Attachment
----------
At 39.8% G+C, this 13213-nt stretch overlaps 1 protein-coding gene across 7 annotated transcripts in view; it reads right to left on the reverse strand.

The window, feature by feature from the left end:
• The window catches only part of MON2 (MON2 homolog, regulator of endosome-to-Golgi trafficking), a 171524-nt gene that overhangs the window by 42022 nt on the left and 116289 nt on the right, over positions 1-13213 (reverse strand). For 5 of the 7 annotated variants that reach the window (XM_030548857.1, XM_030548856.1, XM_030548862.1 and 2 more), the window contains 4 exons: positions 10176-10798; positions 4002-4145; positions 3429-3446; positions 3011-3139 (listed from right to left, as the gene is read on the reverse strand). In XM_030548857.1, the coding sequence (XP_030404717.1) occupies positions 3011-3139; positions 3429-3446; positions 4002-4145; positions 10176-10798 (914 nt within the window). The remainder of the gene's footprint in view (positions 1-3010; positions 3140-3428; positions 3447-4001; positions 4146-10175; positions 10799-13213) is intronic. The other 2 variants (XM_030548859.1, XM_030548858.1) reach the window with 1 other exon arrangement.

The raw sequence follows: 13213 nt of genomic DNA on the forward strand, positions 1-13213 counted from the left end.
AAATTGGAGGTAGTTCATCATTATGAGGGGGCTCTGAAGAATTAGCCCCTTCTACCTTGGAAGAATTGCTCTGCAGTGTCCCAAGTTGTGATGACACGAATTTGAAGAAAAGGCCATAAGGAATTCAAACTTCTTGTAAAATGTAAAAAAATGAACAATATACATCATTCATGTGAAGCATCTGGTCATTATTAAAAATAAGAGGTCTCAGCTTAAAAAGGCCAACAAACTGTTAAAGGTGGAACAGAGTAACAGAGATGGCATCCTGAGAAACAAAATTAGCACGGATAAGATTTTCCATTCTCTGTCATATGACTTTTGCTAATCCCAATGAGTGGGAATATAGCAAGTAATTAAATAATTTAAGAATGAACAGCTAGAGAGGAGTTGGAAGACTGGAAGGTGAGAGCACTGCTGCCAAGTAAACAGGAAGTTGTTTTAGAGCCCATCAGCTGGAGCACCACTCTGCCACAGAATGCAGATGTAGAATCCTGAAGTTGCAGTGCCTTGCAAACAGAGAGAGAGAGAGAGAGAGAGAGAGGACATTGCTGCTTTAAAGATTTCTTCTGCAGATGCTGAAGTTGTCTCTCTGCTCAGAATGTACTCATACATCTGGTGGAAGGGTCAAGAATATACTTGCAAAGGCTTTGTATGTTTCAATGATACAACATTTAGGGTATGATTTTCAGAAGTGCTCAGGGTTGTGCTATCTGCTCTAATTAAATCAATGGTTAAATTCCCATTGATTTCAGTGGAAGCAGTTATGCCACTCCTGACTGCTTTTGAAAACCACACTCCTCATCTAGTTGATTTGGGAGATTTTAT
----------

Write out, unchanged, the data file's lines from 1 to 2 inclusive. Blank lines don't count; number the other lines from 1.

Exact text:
At 39.8% G+C, this 13213-nt stretch overlaps 1 protein-coding gene across 7 annotated transcripts in view; it reads right to left on the reverse strand.

The window, feature by feature from the left end: